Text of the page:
Googling “I want to volunteer in Kazakhstan!!!” isn’t going to get you very far. If you can read or understand basic Russian, you’ll go a lot further. The key to finding places that aren’t aimed at rich Anglophones looking for a month of feel-good service is knowing the language, or finding friends that know the language who will search and reach out on your behalf. In my case, that meant going to Kazakhstan and making friends. Normally, not speaking a language is not a reason not to go somewhere – you’d be surprised how far hand gestures and grunts will get you, and how fast you can learn the basics of a language – but when you are trying to find somewhere that really needs help, usually the only way to successfully contact them is in the local language. And when you go, you can learn it properly!

A great way to find places is going somewhere and asking around, if you have the flexibility and confidence to show up without a definite plan. When I arrived in Kazakhstan, I had very few concrete details with which to work with. I arrived, and asked around. For example, I heard of a journalist who reported on children living in an Almaty park that were now and then rounded up and dumped in an orphanage, usually only to escape back to the park. I would never have discovered these children if I hadn’t gone to Almaty, and I would not have met or heard of the priests who try to help them by giving them food and shelter at night if I hadn’t gone to Almaty and asked around. Usually you can find someone (or someone who knows someone) that has volunteered or donated or can point you to somewhere that would be happy to have another pair of hands to help.

4.) Make connections through anyone you can.

Do you know someone who went somewhere once? Email them. Asking around is a great way to find places to volunteer, or to find places to live that aren’t traps for, again, rich Anglophones who worship at the altar of Google. I found an amazing, comfortable place in Quito for really cheap. I found this place through a friend I met when I lived in hippie-communal housing in California, who connected me to her (Romanian!) friend in Quito, who connected me to another woman living in a communal housing type set-up with available rooms, which also gave me great access to volunteer projects in the city through my housemates. I have heard that a lot of people have success through Couch-surfing, and that also seems like a great way to go.

5.) Find churches or businesses in the US, Canada, and Europe that sponsor or fund programs or organizations that help those in need, and contact them.

This was one way I found a great program in Kazakhstan that provides nutrition and other basic supplies to children in orphanages, and it was founded by a graduate of Reed College in Portland. After contacting her and receiving a positive response, I was able to get in contact with people actually in Kaz and running the day-to-day operations. By emailing someone I found listed as a corporate sponsor of a program in Bangalore, I was able to get in touch with the director and managed to coordinate several weeks of volunteer work with children rescued from domestic work or manual labor. This was also a way I managed to get in contact with an off-the-grid orphanage in Peru. As one might observe, the possibilities are limited only by your efforts.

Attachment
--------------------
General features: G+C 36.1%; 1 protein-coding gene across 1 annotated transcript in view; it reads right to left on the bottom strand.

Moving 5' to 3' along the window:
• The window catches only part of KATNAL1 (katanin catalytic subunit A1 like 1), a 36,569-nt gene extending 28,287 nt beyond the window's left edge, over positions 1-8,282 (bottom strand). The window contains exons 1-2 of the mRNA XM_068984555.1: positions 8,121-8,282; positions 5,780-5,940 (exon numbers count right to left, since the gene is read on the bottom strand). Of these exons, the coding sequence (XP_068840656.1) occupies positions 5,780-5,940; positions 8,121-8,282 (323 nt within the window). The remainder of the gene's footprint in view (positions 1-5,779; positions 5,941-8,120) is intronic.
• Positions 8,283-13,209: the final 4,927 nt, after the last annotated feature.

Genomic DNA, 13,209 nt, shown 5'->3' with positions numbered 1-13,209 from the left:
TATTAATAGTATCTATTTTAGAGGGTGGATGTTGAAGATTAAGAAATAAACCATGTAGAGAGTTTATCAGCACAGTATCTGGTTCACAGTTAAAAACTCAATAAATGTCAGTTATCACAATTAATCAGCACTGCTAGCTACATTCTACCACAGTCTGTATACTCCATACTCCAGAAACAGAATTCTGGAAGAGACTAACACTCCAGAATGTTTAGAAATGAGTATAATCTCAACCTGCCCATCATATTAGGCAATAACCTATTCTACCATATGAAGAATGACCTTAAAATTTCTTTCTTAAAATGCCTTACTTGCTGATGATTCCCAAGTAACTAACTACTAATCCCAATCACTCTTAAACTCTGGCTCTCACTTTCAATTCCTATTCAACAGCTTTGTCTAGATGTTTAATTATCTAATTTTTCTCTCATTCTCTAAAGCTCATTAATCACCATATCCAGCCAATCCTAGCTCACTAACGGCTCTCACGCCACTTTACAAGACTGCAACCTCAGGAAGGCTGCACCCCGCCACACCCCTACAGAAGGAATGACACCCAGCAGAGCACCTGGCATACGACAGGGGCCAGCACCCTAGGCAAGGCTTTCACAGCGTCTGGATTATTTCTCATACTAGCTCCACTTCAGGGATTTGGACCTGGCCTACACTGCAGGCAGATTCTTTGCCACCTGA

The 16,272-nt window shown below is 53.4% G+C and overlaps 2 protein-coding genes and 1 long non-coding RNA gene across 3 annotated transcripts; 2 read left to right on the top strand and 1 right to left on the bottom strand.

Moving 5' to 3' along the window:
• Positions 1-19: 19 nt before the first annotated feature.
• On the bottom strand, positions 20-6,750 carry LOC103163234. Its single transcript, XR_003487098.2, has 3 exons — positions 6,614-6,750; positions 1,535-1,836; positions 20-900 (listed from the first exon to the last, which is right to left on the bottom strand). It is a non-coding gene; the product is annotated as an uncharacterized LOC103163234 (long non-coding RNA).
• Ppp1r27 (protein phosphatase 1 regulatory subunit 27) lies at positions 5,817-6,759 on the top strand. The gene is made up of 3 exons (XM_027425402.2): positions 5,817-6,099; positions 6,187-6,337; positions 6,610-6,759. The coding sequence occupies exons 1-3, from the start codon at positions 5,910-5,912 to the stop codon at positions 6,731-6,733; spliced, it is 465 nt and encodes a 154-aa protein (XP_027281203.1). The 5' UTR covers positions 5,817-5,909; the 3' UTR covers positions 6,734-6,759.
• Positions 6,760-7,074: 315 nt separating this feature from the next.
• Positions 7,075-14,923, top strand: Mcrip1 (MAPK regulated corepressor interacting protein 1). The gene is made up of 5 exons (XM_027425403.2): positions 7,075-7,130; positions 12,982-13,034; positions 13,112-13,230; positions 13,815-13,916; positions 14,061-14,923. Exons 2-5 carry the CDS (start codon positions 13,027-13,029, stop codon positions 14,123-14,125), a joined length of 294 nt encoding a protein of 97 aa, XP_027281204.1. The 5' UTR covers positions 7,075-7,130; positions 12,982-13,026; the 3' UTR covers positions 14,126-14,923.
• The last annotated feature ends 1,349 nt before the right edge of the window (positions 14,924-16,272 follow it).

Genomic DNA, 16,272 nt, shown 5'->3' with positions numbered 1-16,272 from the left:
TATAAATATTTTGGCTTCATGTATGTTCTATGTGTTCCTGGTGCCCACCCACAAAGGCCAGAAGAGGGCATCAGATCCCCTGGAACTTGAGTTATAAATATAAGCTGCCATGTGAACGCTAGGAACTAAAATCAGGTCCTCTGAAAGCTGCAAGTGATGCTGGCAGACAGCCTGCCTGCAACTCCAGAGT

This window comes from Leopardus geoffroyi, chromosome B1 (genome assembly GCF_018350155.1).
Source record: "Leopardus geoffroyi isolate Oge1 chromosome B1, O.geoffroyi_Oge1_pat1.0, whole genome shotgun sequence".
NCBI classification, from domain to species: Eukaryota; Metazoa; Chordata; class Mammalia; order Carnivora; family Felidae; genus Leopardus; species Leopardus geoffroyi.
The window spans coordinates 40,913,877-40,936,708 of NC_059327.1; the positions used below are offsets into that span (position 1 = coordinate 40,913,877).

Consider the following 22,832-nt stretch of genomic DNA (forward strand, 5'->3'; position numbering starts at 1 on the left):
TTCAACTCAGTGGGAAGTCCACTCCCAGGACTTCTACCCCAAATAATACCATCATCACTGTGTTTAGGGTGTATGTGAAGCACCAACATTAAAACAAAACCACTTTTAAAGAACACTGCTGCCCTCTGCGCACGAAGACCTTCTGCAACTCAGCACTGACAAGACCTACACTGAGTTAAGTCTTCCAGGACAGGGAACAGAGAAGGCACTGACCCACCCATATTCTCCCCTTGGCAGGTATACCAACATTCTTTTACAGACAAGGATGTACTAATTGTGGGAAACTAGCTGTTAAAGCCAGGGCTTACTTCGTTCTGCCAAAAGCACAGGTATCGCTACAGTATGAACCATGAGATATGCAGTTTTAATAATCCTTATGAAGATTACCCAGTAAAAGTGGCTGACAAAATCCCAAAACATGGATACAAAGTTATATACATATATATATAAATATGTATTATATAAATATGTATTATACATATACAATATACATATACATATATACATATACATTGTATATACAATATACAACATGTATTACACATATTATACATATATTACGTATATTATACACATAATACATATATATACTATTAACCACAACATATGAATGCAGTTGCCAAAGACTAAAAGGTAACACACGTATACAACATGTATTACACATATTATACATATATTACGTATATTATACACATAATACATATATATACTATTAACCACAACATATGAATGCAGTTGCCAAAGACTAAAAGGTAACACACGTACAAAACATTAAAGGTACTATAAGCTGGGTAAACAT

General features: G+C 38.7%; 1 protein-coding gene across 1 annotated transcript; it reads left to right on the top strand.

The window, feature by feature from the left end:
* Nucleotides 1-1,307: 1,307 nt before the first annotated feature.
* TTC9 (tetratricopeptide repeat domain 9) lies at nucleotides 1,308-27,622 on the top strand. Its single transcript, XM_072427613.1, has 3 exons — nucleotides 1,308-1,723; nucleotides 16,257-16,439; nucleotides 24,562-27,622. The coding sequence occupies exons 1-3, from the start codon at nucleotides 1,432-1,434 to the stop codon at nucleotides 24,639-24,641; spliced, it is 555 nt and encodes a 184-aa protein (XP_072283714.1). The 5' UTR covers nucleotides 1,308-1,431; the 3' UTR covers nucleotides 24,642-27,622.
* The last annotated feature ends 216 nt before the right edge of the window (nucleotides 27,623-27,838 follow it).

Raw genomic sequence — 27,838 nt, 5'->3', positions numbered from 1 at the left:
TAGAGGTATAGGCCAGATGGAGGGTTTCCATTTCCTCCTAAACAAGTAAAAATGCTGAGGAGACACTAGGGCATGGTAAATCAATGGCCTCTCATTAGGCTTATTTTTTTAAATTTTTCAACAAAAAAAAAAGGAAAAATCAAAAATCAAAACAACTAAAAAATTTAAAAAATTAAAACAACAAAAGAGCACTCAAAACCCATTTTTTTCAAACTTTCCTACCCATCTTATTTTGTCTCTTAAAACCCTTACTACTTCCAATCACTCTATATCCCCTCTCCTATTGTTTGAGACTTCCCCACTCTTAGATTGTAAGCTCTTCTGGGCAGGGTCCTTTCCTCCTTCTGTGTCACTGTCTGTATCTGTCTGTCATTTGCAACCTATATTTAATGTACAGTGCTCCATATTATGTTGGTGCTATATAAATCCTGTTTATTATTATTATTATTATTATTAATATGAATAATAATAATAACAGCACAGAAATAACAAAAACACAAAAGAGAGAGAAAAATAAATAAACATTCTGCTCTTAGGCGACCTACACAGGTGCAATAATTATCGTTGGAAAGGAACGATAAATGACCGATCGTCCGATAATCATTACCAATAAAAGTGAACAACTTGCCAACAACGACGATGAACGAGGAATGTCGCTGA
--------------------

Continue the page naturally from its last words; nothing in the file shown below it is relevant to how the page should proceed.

6.) If you’ve found a place, make sure you have information about their location, the people in charge, and whether or not they have had volunteers before.

Particularly as a young woman traveling alone, this is something crucial. I ran across more than one fraud organization that was collecting money on the internet for an orphanage that didn’t actually exist, and the worst was one apparently set up by a man in India who, after being contacted by me, tried to lure me to Orissa where he promised me a chance to see the kids but “more importantly, to visit the beach and go on trips.” People that act and sounds suspicious over the internet or on the phone are almost always bad news.

Make contact with the organization, get their exact address, several phone numbers, and names. It is always helpful to know if anyone else has been there as a volunteer, and if possible, to contact them.

7.) (Obviously) Be prepared for new conditions and a lifestyle without the usual creature comforts.

In my travels, this has meant learning to be without any Internet access for days or weeks, and months without Internet fast enough to load most webpages. It meant getting used to not having running water or reliable electricity, and often times showering only a couple times a week with a bucket of cold water. It means not eating food you are accustomed to for weeks at a time, and getting used to constant struggles when trying to communicate. I also had to get used to getting sick pretty frequently, and not having much ability to do anything but let it run its course. On top of all this, you have to be flexible and willing to create some structure for yourself – especially if you are going somewhere that doesn’t have much of a program for people who want to come and help. All of these, and the many other challenges one is likely to face, can and should be viewed as opportunities for growth and building character.

Volunteering shouldn’t cost you a fortune, and if you want to have an experience in which you both offer your help and learn from the people you live alongside, seeking out places to volunteer without going through a ‘voluntourism’ company will greatly increase your chances in this regard.